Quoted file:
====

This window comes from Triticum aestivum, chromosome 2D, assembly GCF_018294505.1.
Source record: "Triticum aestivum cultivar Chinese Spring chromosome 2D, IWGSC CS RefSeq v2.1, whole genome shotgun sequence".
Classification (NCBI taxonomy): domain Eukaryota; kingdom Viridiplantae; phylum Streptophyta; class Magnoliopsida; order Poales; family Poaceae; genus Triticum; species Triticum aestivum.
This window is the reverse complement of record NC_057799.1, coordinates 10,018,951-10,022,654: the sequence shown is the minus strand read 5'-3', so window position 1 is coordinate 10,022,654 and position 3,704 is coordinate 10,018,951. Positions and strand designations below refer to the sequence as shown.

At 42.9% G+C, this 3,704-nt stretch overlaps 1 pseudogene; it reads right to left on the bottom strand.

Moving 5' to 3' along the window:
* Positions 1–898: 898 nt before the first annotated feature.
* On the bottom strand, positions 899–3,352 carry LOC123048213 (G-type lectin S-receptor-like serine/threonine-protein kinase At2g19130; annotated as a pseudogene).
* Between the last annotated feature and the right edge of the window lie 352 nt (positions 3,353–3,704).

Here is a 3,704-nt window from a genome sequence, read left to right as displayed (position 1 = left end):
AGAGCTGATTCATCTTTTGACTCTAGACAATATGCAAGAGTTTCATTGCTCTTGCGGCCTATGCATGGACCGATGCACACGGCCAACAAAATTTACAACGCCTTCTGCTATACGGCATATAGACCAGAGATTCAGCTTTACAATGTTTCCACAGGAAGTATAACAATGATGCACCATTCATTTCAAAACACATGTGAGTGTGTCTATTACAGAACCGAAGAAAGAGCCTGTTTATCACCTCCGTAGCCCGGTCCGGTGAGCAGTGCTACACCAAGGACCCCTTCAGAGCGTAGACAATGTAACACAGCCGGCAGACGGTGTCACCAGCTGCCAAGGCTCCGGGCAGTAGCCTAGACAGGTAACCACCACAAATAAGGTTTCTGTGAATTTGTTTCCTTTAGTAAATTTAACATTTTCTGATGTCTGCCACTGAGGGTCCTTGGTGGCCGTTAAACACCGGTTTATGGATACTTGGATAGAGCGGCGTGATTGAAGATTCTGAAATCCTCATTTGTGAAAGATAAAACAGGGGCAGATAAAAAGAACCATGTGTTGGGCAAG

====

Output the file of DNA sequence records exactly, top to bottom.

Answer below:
This window comes from Triticum aestivum, chromosome 2D, assembly GCF_018294505.1.
Source record: "Triticum aestivum cultivar Chinese Spring chromosome 2D, IWGSC CS RefSeq v2.1, whole genome shotgun sequence".
Classification (NCBI taxonomy): domain Eukaryota; kingdom Viridiplantae; phylum Streptophyta; class Magnoliopsida; order Poales; family Poaceae; genus Triticum; species Triticum aestivum.
This window is the reverse complement of record NC_057799.1, coordinates 10,018,951-10,022,654: the sequence shown is the minus strand read 5'-3', so window position 1 is coordinate 10,022,654 and position 3,704 is coordinate 10,018,951. Positions and strand designations below refer to the sequence as shown.

At 42.9% G+C, this 3,704-nt stretch overlaps 1 pseudogene; it reads right to left on the bottom strand.

Moving 5' to 3' along the window:
* Positions 1–898: 898 nt before the first annotated feature.
* On the bottom strand, positions 899–3,352 carry LOC123048213 (G-type lectin S-receptor-like serine/threonine-protein kinase At2g19130; annotated as a pseudogene).
* Between the last annotated feature and the right edge of the window lie 352 nt (positions 3,353–3,704).

Here is a 3,704-nt window from a genome sequence, read left to right as displayed (position 1 = left end):
AGAGCTGATTCATCTTTTGACTCTAGACAATATGCAAGAGTTTCATTGCTCTTGCGGCCTATGCATGGACCGATGCACACGGCCAACAAAATTTACAACGCCTTCTGCTATACGGCATATAGACCAGAGATTCAGCTTTACAATGTTTCCACAGGAAGTATAACAATGATGCACCATTCATTTCAAAACACATGTGAGTGTGTCTATTACAGAACCGAAGAAAGAGCCTGTTTATCACCTCCGTAGCCCGGTCCGGTGAGCAGTGCTACACCAAGGACCCCTTCAGAGCGTAGACAATGTAACACAGCCGGCAGACGGTGTCACCAGCTGCCAAGGCTCCGGGCAGTAGCCTAGACAGGTAACCACCACAAATAAGGTTTCTGTGAATTTGTTTCCTTTAGTAAATTTAACATTTTCTGATGTCTGCCACTGAGGGTCCTTGGTGGCCGTTAAACACCGGTTTATGGATACTTGGATAGAGCGGCGTGATTGAAGATTCTGAAATCCTCATTTGTGAAAGATAAAACAGGGGCAGATAAAAAGAACCATGTGTTGGGCAAG